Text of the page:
Concurrency & Parallelism in Java


  • Concurrency and Parallelism are often used with respect to multithreaded programs and both have different meanings in this context.

  • Concurrency is about processing more than one task at same time but not necessarily simultaneously, It is applied to reduce the response time of the system by using the single processing unit.
  • In a concurrent application, two tasks can start, run, and complete in overlapping time periods i.e Task-2 can start even before Task-1 gets completed.
  • Therefore Concurrent programming means factoring a program into independent modules or units of concurrency. 
  • In java you achieve concurrency by making a class java.lang.Thread class in one of these 3 ways
    • By implementing the Runnable interface.
    • By implementing the Callable interface.
    • By extending the Thread
  • In the below simple program, we have 3 Threads T1, T2, T3 and the runtime does not execute this sequentially and switches between them
public class ConcurrentThreadDemo {
    public static void main(String[] args) {
        
        Thread t1 = new Thread(new ConcurrentTask(), "First Thread (T1)");
        Thread t2 = new Thread(new ConcurrentTask(), "Second Thread (T2)");
        Thread t3 = new Thread(new ConcurrentTask(), "Third Thread (T3)");

        // now, let's start all three threads
        t1.start();
        t2.start();
        t3.start();
    }
    private static class ConcurrentTask implements Runnable {

        @Override
        public void run() {
            System.out.println(Thread.currentThread().getName() + " is running now");
        }
    }
}
  • The output also shows the behavior of the above program and depicts how it is different as compared to executing this in a sequential manner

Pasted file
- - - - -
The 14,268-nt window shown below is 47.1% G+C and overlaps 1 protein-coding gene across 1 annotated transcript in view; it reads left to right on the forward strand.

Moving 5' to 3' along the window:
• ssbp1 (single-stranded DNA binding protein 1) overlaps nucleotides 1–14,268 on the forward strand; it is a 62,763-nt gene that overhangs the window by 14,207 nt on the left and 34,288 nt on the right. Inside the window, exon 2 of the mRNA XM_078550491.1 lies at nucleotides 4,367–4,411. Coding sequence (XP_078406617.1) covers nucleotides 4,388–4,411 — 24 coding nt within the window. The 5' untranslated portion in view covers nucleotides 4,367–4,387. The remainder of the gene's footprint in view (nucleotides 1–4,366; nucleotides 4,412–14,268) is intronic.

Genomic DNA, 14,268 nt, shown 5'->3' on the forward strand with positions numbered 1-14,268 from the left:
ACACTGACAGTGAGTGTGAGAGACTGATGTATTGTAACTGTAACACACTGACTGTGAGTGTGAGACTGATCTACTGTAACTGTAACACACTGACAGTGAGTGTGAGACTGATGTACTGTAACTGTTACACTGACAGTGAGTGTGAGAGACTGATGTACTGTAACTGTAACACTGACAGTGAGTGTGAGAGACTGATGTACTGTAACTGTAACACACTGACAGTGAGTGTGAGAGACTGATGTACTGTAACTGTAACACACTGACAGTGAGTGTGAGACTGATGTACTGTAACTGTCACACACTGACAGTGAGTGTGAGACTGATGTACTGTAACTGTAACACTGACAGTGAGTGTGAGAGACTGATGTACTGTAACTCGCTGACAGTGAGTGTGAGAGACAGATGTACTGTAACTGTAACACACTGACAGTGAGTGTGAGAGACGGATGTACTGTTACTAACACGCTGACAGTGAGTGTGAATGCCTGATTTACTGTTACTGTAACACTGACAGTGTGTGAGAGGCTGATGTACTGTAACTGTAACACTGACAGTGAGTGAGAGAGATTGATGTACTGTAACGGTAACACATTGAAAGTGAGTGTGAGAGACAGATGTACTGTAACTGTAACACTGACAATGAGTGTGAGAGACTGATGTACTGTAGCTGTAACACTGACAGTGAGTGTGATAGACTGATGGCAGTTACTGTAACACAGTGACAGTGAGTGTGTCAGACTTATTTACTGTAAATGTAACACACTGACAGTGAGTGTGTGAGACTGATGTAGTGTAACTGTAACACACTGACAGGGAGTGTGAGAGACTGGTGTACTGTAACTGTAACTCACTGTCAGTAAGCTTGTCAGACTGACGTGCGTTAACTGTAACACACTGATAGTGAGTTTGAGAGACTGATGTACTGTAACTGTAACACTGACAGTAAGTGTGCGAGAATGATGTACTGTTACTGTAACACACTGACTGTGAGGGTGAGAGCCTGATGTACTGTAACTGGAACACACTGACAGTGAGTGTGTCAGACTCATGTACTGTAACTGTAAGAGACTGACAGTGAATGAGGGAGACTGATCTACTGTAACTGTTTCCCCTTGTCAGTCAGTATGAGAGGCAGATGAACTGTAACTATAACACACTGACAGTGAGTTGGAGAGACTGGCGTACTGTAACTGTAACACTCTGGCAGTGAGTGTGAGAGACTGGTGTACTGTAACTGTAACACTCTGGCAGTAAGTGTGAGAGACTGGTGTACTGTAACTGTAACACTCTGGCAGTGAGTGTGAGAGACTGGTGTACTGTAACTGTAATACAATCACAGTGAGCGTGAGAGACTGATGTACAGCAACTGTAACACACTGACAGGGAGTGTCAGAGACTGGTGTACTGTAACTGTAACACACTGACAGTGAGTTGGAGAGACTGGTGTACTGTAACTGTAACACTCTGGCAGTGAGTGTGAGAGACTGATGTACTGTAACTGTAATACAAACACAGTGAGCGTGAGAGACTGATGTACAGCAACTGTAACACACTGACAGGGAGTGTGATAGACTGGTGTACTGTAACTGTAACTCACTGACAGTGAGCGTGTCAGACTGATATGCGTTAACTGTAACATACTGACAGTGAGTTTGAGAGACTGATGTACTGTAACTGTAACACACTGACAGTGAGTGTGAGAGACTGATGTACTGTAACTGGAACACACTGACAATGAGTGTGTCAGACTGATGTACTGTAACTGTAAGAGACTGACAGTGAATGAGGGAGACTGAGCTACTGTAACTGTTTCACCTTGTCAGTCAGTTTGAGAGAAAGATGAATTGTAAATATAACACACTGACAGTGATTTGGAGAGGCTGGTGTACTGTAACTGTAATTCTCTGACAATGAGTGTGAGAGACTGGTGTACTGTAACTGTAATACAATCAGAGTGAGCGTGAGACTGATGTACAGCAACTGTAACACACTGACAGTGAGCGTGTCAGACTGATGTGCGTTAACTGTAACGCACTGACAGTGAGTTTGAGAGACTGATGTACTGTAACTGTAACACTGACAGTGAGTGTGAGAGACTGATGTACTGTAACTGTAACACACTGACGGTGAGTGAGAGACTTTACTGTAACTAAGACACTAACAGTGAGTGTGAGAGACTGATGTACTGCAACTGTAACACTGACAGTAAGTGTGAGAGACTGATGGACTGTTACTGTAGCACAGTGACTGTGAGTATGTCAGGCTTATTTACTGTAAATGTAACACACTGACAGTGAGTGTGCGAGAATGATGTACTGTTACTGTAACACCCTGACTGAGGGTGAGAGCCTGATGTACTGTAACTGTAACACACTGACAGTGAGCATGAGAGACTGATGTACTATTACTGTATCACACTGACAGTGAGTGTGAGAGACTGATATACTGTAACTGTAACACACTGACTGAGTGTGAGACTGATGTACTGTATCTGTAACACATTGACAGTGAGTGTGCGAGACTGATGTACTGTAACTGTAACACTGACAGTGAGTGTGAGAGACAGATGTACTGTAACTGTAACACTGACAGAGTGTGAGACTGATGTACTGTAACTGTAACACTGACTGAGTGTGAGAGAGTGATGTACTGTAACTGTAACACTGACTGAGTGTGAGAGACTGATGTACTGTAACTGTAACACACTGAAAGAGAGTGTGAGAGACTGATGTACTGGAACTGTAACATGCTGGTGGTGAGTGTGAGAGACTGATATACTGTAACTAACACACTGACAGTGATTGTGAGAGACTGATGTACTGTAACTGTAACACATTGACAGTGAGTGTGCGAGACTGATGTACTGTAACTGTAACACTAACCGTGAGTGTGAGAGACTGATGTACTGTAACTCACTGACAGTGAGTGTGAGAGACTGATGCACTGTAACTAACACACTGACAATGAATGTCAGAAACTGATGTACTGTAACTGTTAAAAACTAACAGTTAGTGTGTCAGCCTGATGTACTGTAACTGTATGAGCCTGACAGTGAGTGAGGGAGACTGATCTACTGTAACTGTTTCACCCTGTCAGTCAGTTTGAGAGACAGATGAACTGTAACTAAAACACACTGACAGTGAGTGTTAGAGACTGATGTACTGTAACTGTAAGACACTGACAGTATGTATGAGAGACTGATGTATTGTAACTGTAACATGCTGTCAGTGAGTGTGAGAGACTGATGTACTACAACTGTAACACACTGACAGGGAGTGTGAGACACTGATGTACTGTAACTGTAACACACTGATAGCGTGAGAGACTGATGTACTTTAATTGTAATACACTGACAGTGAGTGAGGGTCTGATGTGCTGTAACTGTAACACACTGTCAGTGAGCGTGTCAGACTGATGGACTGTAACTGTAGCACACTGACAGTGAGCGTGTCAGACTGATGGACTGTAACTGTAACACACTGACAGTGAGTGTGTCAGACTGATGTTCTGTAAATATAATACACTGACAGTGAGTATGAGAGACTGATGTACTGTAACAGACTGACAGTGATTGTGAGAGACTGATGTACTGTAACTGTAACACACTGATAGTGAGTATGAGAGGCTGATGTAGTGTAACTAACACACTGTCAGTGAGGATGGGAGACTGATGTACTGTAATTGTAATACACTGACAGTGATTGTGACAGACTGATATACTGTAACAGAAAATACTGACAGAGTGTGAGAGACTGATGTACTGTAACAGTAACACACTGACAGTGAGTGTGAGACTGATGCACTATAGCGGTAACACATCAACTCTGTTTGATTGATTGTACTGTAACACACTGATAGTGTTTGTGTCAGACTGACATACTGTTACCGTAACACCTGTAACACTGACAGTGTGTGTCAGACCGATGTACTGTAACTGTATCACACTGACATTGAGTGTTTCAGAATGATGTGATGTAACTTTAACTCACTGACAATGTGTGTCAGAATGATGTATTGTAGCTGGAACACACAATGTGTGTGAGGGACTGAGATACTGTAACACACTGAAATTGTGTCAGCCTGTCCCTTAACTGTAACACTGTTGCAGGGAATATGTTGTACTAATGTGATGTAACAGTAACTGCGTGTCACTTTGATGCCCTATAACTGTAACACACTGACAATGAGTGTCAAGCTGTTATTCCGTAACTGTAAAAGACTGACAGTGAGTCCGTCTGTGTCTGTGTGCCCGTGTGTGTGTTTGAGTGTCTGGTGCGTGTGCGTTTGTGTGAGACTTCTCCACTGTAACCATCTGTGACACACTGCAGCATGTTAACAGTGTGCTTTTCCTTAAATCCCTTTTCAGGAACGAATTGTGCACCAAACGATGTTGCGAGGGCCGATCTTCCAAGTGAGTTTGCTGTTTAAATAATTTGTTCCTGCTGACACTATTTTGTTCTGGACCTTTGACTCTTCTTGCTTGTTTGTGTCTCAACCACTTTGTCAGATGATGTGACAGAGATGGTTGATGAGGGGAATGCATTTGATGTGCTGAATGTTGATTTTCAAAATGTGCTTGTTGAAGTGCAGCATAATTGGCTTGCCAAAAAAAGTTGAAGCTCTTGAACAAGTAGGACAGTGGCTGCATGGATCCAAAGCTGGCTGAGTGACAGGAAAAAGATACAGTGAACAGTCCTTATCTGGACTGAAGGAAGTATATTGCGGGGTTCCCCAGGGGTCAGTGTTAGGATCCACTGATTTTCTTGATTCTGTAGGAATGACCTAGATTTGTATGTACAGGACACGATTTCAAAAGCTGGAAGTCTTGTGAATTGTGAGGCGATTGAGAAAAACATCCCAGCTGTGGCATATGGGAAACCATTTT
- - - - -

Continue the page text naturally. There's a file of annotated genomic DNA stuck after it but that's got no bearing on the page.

Third Thread (T3) is running now
First Thread (T1) is running now
Second Thread (T2) is running now

Process finished with exit code 0
  • Concurrency promises to perform certain tasks faster as these tasks can be divided into subtasks and these subtasks can be executed at same time.
  • 2 issues which needs to be handled with such programs are
    • Thread interference errors: It occurs when the multiple threads try to read or write a shared variable concurrently, and these read and write operations overlap in execution
    • Memory consistency errors: It occurs when different threads have inconsistent views of the same data.
  • Concurrent or Multithreaded programs helps to achieve Higher throughput, Build more responsive applications and utilize resources efficiently

  • With Parallelism we can break a program into smaller tasks and can execute them at exact same time in parallel by leveraging the multiple CPU cores.
  • It is devised for the purpose of increasing the computational speed by using multiple processors and involves several independent computing processing units or computing devices which are operating in parallel and performing tasks in order to increase computational speed-up and throughput.
  • To achieve parallelism your application must have more than one thread running – and each thread must run on separate CPUs / CPU cores .
  • The diagram below illustrates a task which is being split up into 4 subtasks. These 5 subtasks are being executed by 5 different threads, which run on 4 different CPUs. This means, that parts of these subtasks are executed concurrently (those executed on the same CPU), and parts are executed in parallel (those executed on different CPUs).
  • In Java, the fork/join framework provides support for parallel programming by splitting up a task into smaller tasks to process them using the available CPU cores
  • Java 8’s parallel streams  under the hood uses the fork/join framework to execute parallel tasks.
public class ParallelExample {